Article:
Located at the southernmost tip of the Americas, Patagonia is one of the most remote playgrounds on the planet. Shared by Argentina and Chile, with the Andes Mountains as its dividing line, Patagonia is an incredible destination filled with one of the most dramatically beautiful landscapes in the world. Steppes, grasslands, glaciers, rainforests and incredible wildlife can all be found here. Keep reading to discover the six incredible spots that should be on your guide to Patagonia.
Known as a busy harbour and adventurous destination, Ushuaia is an outdoor lover’s paradise. Located just a quick three-hour flight from Buenos Aires, this southernmost city in the world will give travellers a chance to walk among the elegant Magellanic penguins and witness lazy colonies of sea lions.
Seeing these incredible animals in their natural habitat is a sight to behold. Travellers are advised to keep a safe and respectful distance, create minimal noise to avoid disrupting natural behaviours, and always leave homes of the wildlife as they found it.
2. Torres del Paine National Park
Located in Chile, the iconic Torres del Paine National Park is truly spectacular to see, and an essential for any guide to Patagonia. Filled with glaciers, turquoise waters and towering mountains, this incredible national park is a UNESCO World Biosphere Reserve. The weather can change in a minute at Torres del Paine, so travellers are encouraged to pack lots of layers for their trekking adventure and come prepared. Also, be sure to have your camera on standby for condors, foxes, huemuls, deer and possibly pumas.
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3. Los Glaciares National Park
Argentina’s Los Glaciares National Park was declared a UNESCO World Heritage Site in 1981, and is a destination that needs to be on your must-see list when exploring Patagonia. This national park is known to offer travellers the best of both worlds with two distinct regions including forests and grassy plains in the east and peaks, lakes, large glaciers and a snowfield in the west. Full of well kept trails, travellers should keep an eye out for guanacos, chinchillas, deer, condors, rheas and much more.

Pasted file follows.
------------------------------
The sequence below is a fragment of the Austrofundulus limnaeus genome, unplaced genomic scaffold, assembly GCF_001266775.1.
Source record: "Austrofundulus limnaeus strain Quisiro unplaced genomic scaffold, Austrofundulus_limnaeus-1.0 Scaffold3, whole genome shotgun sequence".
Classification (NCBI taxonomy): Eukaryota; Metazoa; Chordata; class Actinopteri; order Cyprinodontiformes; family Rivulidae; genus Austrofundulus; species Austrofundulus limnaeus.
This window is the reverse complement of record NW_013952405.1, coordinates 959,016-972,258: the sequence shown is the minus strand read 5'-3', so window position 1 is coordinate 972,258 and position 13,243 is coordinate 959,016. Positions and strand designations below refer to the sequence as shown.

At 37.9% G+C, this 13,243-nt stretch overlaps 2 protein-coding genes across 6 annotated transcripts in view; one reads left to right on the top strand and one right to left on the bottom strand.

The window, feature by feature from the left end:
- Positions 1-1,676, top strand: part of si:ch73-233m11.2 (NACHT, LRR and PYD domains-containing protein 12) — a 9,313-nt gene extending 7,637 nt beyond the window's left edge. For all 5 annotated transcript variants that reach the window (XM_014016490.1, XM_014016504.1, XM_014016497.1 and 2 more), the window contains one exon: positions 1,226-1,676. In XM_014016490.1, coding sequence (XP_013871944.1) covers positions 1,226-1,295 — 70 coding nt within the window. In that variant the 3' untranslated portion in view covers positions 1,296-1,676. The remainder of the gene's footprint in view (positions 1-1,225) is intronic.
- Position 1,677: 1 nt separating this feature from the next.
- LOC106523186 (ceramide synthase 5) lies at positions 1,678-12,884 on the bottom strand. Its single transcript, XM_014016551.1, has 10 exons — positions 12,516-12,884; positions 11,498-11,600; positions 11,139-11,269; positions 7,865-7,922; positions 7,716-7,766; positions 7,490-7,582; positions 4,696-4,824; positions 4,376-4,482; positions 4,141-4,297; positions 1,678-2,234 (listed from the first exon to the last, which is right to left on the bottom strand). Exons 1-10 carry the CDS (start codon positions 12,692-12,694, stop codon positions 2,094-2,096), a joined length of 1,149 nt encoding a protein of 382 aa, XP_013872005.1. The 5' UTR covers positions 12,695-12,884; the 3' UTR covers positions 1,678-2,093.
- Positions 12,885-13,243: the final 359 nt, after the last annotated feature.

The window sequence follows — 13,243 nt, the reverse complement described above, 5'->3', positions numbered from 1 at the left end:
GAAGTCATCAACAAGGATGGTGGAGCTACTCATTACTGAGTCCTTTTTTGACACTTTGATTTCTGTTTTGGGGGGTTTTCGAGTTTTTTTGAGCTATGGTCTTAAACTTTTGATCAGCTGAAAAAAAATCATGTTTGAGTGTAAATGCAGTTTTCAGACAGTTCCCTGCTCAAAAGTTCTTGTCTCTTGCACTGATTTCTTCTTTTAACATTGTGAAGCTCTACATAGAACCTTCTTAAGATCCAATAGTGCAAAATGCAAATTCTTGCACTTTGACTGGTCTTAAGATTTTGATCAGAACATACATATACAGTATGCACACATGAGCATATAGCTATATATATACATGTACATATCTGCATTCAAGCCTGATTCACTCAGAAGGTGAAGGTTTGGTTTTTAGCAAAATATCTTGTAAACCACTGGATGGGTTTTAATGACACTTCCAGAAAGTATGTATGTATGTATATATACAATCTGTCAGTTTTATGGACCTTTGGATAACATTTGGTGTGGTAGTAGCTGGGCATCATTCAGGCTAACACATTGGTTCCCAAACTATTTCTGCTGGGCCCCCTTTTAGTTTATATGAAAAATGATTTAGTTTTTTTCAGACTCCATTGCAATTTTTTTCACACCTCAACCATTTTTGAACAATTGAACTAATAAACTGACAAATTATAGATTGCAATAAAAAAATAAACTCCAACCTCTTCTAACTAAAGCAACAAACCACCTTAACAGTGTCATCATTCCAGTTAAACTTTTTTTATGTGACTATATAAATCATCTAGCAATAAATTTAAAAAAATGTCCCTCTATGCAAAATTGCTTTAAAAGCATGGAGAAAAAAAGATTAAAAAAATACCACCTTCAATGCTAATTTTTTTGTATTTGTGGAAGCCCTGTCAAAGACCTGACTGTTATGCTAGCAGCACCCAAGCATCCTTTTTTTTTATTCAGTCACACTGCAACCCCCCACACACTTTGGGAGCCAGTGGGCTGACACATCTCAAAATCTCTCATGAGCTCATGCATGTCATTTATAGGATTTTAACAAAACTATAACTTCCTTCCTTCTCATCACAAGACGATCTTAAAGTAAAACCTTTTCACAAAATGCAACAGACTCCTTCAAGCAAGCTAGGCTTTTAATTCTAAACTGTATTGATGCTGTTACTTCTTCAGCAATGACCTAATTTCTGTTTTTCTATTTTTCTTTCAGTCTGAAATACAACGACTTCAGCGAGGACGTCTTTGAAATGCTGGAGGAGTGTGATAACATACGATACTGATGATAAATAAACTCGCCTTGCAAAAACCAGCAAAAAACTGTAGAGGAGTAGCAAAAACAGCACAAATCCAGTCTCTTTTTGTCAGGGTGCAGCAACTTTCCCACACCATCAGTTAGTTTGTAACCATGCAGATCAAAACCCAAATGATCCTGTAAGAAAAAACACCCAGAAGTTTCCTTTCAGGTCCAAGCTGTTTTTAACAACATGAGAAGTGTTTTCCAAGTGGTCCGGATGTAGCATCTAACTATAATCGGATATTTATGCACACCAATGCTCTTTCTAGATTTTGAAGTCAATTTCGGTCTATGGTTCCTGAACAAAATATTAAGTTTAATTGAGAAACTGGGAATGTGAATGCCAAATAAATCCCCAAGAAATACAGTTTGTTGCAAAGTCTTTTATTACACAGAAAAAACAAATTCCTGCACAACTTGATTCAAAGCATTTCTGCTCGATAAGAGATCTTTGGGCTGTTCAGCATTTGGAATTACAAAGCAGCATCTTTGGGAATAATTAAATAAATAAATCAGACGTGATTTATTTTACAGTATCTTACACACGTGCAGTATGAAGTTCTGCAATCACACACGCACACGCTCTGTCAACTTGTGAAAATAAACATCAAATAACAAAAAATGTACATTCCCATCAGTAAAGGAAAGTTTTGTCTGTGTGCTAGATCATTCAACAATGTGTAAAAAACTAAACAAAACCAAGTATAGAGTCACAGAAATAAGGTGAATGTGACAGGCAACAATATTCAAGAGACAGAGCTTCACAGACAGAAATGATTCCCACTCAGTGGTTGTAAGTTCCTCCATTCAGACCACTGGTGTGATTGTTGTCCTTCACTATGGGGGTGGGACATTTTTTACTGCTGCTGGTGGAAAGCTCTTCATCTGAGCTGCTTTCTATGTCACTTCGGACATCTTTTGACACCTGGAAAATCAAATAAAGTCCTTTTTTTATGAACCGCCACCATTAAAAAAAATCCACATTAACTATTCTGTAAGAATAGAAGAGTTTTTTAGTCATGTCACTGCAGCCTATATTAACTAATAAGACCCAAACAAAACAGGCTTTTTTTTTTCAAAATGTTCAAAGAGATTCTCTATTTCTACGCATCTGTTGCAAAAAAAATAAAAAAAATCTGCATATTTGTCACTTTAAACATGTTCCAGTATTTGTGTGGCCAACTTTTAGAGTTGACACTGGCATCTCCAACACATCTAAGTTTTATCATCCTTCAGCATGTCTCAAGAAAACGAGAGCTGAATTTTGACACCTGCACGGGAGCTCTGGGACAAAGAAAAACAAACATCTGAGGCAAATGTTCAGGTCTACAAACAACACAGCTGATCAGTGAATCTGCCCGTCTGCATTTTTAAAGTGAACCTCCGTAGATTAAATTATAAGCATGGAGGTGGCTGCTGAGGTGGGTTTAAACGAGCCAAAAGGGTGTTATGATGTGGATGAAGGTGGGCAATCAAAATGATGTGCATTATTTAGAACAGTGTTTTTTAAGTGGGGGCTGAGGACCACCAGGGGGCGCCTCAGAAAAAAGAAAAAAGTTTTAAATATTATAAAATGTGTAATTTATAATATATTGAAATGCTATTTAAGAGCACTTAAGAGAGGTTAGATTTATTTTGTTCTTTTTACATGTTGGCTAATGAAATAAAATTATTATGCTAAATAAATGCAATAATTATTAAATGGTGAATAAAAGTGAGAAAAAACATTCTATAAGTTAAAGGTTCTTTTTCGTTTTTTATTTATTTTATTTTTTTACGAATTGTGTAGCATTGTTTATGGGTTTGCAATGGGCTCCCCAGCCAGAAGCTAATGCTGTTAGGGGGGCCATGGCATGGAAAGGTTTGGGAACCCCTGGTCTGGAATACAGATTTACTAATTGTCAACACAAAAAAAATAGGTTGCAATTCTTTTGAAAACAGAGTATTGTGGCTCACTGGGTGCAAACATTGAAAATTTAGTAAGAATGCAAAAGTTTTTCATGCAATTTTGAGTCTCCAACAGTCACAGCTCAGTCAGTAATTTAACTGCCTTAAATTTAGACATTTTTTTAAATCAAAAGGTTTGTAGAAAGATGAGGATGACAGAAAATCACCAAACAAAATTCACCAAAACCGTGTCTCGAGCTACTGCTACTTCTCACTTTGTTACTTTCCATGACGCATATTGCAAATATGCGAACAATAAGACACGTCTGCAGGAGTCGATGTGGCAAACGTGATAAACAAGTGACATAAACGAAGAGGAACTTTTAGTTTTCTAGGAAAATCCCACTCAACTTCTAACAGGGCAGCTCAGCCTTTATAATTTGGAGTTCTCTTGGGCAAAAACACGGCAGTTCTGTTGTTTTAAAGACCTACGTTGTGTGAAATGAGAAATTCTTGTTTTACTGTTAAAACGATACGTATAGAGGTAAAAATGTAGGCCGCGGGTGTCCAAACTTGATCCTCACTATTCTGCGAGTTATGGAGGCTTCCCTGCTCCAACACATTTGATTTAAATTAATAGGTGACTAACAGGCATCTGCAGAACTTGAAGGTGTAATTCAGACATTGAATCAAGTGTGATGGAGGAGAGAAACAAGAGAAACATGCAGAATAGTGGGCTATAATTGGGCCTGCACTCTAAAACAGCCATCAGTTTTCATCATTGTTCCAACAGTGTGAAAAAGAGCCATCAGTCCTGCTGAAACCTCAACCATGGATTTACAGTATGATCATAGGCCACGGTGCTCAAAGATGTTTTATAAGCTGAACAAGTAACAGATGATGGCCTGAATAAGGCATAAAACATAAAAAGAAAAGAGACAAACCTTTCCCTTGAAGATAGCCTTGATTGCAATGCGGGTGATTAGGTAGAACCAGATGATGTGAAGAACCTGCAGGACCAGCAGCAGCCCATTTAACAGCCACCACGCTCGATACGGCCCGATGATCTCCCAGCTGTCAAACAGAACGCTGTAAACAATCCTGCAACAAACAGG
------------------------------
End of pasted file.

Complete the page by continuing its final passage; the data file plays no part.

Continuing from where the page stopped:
4. Beagle Channel
Separating Argentina’s island chain of Tierra del Fuego towards the north from remote Chilean islands of the south, Beagle Channel is a must. Admire the vast mountain range and surroundings along the Beagle Channel, and watch for sea lions, cormorants, albatrosses, skuas, petrels and seagulls, all in their natural habitat. Adventure seekers, wildlife enthusiasts and photographers can experience the channels by canoe, yacht or catamaran.
5. Tierra del Fuego National Park
Spanning from the Beagle Channel to the southernmost point of the Argentina Patagonia, this national park is an impressive destination and yours to explore. Although only a small section is open to the public, Tierra del Fuego National Park is a hiker’s dream filled with spectacular scenery and perfectly marked hiking trails for beginner, intermediate and even advanced hikers.
6. Bernardo O’Higgins National Park
Bernardo O’Higgins National Park is the largest network of national parks in Chile and one of the largest in the world. Due to the remoteness and rugged surroundings, this national park is only accessible by boat or helicopter. The park is named after General Bernardo O’Higgins, the first head of state of the Republic of Chile, and has great geomorphological importance as being part of the largest continuous fjord areas in the world. How cool? Bernardo O’Higgins National Park is also home to huemuls, fur seals and sea lions!
Have we left out of any your favourite places in our guide to Patagonia? Share your thoughts and additions in the comments below...